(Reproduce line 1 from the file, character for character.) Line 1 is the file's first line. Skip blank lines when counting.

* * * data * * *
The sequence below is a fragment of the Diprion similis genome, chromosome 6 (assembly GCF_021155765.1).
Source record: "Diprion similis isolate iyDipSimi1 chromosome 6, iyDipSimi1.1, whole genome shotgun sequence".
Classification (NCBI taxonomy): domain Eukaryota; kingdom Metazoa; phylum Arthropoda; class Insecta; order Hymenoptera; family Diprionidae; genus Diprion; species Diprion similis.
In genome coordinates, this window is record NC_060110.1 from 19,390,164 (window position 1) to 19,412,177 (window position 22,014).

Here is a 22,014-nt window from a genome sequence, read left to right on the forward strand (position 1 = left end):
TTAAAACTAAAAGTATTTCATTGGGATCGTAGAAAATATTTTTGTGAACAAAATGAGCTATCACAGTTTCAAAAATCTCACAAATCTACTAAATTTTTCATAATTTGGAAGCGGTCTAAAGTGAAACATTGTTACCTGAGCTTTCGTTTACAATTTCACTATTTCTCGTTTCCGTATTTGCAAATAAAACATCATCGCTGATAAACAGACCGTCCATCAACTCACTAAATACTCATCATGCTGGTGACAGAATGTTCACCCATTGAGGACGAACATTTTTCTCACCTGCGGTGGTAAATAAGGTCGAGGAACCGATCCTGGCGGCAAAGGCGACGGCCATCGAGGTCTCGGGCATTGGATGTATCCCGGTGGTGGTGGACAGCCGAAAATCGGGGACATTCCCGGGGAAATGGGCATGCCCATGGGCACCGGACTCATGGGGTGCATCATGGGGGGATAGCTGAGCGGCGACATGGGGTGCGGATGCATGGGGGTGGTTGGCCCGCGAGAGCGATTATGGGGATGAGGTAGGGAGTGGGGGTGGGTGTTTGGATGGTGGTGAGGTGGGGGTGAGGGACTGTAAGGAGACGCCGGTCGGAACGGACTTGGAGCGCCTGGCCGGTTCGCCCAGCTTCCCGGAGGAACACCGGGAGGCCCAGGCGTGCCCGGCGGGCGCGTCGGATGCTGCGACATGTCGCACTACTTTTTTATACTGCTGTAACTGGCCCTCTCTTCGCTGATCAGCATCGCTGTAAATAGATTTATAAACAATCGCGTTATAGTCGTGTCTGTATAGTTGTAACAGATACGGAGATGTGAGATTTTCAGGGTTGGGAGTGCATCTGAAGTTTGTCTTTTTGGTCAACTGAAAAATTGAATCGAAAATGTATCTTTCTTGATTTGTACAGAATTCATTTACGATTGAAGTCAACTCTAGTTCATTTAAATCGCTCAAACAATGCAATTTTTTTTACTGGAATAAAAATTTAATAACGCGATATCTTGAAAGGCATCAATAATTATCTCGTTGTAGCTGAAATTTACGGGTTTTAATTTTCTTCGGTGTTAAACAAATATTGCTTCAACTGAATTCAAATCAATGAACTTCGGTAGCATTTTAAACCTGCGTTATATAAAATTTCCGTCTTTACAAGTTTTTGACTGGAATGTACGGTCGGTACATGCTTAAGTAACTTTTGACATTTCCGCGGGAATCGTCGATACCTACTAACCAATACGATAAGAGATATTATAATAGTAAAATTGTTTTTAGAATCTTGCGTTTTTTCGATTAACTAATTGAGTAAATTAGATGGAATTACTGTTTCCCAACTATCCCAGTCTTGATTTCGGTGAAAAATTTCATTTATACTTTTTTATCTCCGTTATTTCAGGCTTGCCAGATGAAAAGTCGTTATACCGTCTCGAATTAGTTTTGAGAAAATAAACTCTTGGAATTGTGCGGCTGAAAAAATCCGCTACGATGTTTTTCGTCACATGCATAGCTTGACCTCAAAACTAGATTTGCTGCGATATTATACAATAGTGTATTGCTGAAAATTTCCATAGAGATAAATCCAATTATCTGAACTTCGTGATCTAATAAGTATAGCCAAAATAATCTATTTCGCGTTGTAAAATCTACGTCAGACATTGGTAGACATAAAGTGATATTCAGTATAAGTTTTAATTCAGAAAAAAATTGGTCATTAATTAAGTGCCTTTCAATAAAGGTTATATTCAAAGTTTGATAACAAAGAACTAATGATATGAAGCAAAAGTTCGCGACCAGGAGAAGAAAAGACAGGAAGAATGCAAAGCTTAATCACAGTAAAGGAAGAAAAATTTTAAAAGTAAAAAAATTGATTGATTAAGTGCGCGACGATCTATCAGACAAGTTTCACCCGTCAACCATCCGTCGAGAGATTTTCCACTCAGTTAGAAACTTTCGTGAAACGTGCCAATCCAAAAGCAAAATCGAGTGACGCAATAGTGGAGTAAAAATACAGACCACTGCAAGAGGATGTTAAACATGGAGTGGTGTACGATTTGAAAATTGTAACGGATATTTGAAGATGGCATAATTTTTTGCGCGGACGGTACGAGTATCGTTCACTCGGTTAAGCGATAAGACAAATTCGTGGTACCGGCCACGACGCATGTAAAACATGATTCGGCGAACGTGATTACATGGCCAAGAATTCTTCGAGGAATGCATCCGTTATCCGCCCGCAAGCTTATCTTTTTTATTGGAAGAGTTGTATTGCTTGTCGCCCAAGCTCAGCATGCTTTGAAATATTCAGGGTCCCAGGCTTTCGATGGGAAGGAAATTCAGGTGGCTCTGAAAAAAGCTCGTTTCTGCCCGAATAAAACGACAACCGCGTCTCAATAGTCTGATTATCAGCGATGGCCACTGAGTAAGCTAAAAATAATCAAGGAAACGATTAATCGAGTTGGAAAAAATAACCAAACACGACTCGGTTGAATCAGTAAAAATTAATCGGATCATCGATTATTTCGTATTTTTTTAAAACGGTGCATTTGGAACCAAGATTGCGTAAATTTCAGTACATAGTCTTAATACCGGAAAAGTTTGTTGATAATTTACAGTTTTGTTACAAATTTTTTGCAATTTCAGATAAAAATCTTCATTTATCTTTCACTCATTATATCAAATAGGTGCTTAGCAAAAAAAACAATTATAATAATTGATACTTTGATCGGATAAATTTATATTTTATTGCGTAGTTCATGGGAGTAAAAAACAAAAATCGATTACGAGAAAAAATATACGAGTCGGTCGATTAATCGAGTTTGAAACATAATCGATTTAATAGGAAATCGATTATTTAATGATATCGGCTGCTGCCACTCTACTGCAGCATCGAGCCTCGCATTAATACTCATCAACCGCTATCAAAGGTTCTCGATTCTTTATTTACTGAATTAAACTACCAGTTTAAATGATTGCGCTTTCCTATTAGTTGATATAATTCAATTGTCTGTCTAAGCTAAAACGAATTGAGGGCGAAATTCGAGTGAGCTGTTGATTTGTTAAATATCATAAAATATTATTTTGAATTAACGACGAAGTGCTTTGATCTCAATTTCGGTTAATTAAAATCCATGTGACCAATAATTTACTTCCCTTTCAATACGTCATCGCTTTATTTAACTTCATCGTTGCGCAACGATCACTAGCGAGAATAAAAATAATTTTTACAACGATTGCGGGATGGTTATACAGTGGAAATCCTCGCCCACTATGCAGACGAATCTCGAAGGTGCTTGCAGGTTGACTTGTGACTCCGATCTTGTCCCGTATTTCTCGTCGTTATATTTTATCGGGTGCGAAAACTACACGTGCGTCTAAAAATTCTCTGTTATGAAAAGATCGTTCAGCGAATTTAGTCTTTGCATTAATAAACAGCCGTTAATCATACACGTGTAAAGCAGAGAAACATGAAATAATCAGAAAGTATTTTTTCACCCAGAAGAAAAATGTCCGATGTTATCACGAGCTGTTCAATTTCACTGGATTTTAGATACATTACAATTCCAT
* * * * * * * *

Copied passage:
The sequence below is a fragment of the Diprion similis genome, chromosome 6 (assembly GCF_021155765.1).